Attenuation of brain stimulation self-starvation: Adaptation effects

Rebecca M. Santos, Aryeh Routtenberg*

*Corresponding author for this work

Research output: Contribution to journalArticlepeer-review

2 Scopus citations


Rats first trained for 10-15 days to bar-press for lateral hypothalamic brain stimulation while feeding ad lib and then for 17-18 days to maintain weight by eating in a Skinner box under a 22.75-hr food deprivation schedule demonstrate a preference for brain stimulation when food and brain stimulation are simultaneously available. This maladaptive behavior has been called "self-starvation." If the experimental procedure is modified so that in addition to the training in self-stimulation and feeding the animals are given daily a 1.25-hr self-stimulation session and immediately before or after the self-stimulation session a 1.25-hr feeding period for eight days prior to brain stimulation food competition, animals do not meet self-starvation criteria. Moreover when self-starvation has been demonstrated it can be attenuated in a second brain stimulaion food competition preceded by the eight-day alternate feeding and self-stimulation phase of the modified procedure. The attenuating effect of this manipulation of procedure is discussed in terms of adaptation to stress.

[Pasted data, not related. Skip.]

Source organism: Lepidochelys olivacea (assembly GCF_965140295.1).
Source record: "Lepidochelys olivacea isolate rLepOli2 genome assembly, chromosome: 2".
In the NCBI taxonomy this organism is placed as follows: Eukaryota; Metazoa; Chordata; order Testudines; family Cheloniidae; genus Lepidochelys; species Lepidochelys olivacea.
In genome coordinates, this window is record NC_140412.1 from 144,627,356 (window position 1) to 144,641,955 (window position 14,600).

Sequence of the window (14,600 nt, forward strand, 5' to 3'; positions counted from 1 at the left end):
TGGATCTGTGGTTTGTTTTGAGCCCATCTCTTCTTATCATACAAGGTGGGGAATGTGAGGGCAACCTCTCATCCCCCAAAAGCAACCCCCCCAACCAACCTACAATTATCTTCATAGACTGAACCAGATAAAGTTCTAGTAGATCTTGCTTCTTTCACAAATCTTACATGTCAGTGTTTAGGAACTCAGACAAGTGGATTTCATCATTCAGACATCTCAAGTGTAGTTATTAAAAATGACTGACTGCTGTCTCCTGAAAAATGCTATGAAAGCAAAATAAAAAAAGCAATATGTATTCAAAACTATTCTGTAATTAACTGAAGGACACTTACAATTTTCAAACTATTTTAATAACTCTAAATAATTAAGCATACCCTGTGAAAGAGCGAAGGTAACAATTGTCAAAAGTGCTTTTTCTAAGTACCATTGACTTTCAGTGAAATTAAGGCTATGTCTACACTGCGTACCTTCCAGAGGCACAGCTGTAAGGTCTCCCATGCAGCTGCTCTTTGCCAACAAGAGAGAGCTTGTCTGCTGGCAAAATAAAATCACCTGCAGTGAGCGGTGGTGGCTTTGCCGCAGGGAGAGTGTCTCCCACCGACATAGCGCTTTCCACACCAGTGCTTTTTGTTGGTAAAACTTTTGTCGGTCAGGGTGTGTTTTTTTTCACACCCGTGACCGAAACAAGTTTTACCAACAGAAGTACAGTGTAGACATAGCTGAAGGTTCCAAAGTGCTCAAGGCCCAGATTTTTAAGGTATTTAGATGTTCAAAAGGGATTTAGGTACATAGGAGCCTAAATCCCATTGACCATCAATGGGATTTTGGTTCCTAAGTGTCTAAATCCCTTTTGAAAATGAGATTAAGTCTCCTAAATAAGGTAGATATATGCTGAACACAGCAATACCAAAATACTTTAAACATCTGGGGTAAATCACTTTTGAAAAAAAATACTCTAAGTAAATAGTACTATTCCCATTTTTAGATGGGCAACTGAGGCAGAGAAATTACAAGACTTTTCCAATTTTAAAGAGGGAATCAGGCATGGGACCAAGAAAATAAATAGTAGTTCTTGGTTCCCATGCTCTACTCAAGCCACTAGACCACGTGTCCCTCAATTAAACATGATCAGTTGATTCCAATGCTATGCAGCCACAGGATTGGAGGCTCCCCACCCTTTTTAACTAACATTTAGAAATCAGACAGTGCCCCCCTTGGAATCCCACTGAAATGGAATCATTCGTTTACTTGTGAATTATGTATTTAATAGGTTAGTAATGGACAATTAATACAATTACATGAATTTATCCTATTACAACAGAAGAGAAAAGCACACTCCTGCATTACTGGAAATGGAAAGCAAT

Original languageEnglish (US)
Pages (from-to)831-837
Number of pages7
JournalPhysiology and Behavior
Issue number5
StatePublished - 1972


  • Adaptation
  • Food deprivation
  • Hypothalamus
  • Self-starvation
  • Self-stimulation

ASJC Scopus subject areas

  • Experimental and Cognitive Psychology
  • Behavioral Neuroscience


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